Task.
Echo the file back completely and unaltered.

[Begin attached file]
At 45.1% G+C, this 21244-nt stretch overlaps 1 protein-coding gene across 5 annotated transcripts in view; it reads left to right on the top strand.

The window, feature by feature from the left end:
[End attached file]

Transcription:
At 45.1% G+C, this 21244-nt stretch overlaps 1 protein-coding gene across 5 annotated transcripts in view; it reads left to right on the top strand.

The window, feature by feature from the left end: